Importantly, designs can be exported to text files [by calling in the example above]. When specified without using any Expyriment presentation feature, such as stimulus objects,Footnote 4 the design package can be used in combination with other Python libraries or programming environments for stimulus presentation that either do not offer experimental design structures (e.g., Vision Egg) or that rely mainly on importing externally created designs (e.g., PsychoPy, using its function). Using an interactive Python session, Expyriment can therefore also help researchers to formalize and review complex designs or randomizations.


The stimuli package provides classes for a variety of experimental visual as well as auditory stimuli. The role of this package thus lies in the definition and creation of stimuli. Once a stimulus is created, it can be integrated into the hierarchical design structure, completing the definition of the experiment. Importantly, stimuli can be automatically presented on the display and do not rely on a separate external presenter—for example,

figure b

To create more complex visual scenes, visual stimuli can also be plotted on other stimuli. The resulting combined stimulus can then be preloaded and/or presented as a whole. This always ensures precise timing, even for complex stimuli:

figure c

Another way to achieve the simultaneous presentation of several stimuli is to consecutively present them without clearing the display contents and only to update the display after the presentation of the last stimulus:

figure d

Although the first method is often preferable, since it allows for reducing visual scenes into a single object, the second method can be useful when a screen has to be built up by incrementally adding stimuli—for instance, on the basis of user input.

Updating the screen can also be done explicitly by calling the method of the screen object (see the Expyriment.control section below). If you want to maximize the speed with which your stimulus appears on the screen, in some cases this might require updating only that part of the screen on which the stimulus appears. This is possible by calling the method of the screen object and specifying a list of stimuli to update as an argument. Note, however, that this will only work as expected when OpenGL mode is switched off (see the Software evaluation and timing section below).

The io package provides classes for handling input and output. Its main role is to facilitate communication with external devices (e.g., keyboard, button box, etc.), as well as to handle log files. Most io classes can also be used independently from the other Expyriment packages—for example,

figure e


The main role of the misc package is to provide additional functionality that goes beyond the scope of the other packages—for instance, the functionality to preprocess the acquired data files for use in further statistical software (see the Additional features section below). This functionality does not depend on Expyriment-specific data and thus can easily be integrated into existing Python code—for example,

figure f


The task of the control package is to control the implementation of a formerly defined experiment. It provides the three important functions to initialize, start, and end an experiment and facilitates interaction with the display, clock, and keyboard, as well as with data and event files, by automatically integrating them into the current experiment definition. With a complete hierarchically structured definition of an experiment, conducting the experiment consists of nothing more than sequentially iterating over the hierarchical structure.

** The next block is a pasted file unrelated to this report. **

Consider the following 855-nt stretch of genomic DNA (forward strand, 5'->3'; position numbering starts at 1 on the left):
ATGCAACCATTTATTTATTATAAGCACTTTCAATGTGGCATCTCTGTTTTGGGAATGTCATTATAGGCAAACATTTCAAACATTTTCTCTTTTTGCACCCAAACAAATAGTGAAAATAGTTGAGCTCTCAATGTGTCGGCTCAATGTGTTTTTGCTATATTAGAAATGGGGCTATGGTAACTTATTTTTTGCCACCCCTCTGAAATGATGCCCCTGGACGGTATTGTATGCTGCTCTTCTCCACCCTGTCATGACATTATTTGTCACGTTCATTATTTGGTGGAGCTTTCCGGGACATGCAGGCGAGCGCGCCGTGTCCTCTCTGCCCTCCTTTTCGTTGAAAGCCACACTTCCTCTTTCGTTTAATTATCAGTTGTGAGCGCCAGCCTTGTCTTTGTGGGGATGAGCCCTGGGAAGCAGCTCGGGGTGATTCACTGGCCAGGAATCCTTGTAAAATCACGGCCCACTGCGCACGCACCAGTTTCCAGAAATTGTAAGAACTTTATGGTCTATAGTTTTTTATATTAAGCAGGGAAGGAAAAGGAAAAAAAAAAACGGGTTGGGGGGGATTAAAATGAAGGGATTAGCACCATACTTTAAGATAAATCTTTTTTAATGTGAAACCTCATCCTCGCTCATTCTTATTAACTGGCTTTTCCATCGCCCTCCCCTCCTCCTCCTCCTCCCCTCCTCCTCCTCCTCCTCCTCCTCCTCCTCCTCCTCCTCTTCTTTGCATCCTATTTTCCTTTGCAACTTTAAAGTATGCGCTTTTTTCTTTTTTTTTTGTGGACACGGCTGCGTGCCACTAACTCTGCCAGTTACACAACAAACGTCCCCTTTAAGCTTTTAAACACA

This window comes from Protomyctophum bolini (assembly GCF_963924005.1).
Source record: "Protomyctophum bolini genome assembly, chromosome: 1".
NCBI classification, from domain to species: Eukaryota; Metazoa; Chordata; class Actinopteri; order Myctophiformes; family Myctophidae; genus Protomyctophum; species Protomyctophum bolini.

The control package plays a central role for the processing of experiment code, since it is involved in the building of the scaffolding of each Expyriment program. A typical script comprises three central commands, which can be described as the crucial landmarks for the flow of the experimental control program:

figure g

Landmark 1 initializes an experiment. If no object is given as a parameter, a new experiment is automatically created and returned by this function. Experiment initialization will create a screen object representing the computer’s display (available as ), a keyboard input device object to receive input from the keyboard (available as ), an event log file object that automatically logs stimulus presentation times and device communication in the background (available as ), and an experimental clock object providing timing functionality (available as ). After this landmark, the experimental design hierarchy and the experimental stimuli can be created. Landmark 2 starts the currently initialized experiment. This will ask for a subject ID on the display (afterward available as ) and create a data file object that can be used to log experimental variables on a trial-by-trial basis (available as ). After this landmark, the experiment can be conducted by iterating over the hierarchical design (see below). Landmark 3 ends an experiment, which will close the screen and save all unwritten log files to disk.

The control package also includes the Expyriment test suite (see the Additional features section below), as well as some global settings concerning the execution of the experiment (e.g., display, audio, and event-logging settings, set via the defaults module).

Additional features

Test suite

When using software to control the implementation of a scientific experiment, it is absolutely necessary to guarantee proper functioning. The Expyriment test suite is a visually guided tool for testing several aspects of Expyriment on a specific system. The tests include timing accuracy of visual stimulus presentation, audio playback functionality, mouse functionality, and serial port functionality/use. Eventually, all test results can be saved as a protocol, together with various information about the system that Expyriment is running on. The test suite can be started by calling . We strongly recommend always using the test suite before testing participants, in order to guarantee proper functioning.